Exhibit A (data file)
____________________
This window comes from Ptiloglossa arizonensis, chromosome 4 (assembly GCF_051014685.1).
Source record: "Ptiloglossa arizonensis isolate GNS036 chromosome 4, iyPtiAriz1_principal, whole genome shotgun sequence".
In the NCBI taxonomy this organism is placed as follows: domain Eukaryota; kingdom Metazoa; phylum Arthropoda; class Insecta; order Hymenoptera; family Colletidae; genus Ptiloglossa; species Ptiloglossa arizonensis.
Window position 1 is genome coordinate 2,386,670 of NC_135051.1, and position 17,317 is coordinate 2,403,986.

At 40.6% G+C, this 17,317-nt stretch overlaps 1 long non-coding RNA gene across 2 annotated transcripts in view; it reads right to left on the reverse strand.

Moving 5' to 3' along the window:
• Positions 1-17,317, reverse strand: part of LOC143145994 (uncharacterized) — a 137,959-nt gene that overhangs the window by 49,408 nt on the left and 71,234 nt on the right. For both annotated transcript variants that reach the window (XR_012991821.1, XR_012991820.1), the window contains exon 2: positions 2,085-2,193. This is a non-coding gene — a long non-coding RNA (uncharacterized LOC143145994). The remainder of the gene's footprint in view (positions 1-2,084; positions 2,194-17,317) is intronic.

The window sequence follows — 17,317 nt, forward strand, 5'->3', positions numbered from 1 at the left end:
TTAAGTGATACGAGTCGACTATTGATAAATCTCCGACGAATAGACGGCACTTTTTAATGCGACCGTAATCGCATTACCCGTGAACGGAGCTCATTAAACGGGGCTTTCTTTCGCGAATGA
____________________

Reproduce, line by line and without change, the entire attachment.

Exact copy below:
This window comes from Ptiloglossa arizonensis, chromosome 4 (assembly GCF_051014685.1).
Source record: "Ptiloglossa arizonensis isolate GNS036 chromosome 4, iyPtiAriz1_principal, whole genome shotgun sequence".
In the NCBI taxonomy this organism is placed as follows: domain Eukaryota; kingdom Metazoa; phylum Arthropoda; class Insecta; order Hymenoptera; family Colletidae; genus Ptiloglossa; species Ptiloglossa arizonensis.
Window position 1 is genome coordinate 2,386,670 of NC_135051.1, and position 17,317 is coordinate 2,403,986.

At 40.6% G+C, this 17,317-nt stretch overlaps 1 long non-coding RNA gene across 2 annotated transcripts in view; it reads right to left on the reverse strand.

Moving 5' to 3' along the window:
• Positions 1-17,317, reverse strand: part of LOC143145994 (uncharacterized) — a 137,959-nt gene that overhangs the window by 49,408 nt on the left and 71,234 nt on the right. For both annotated transcript variants that reach the window (XR_012991821.1, XR_012991820.1), the window contains exon 2: positions 2,085-2,193. This is a non-coding gene — a long non-coding RNA (uncharacterized LOC143145994). The remainder of the gene's footprint in view (positions 1-2,084; positions 2,194-17,317) is intronic.

The window sequence follows — 17,317 nt, forward strand, 5'->3', positions numbered from 1 at the left end:
TTAAGTGATACGAGTCGACTATTGATAAATCTCCGACGAATAGACGGCACTTTTTAATGCGACCGTAATCGCATTACCCGTGAACGGAGCTCATTAAACGGGGCTTTCTTTCGCGAATGA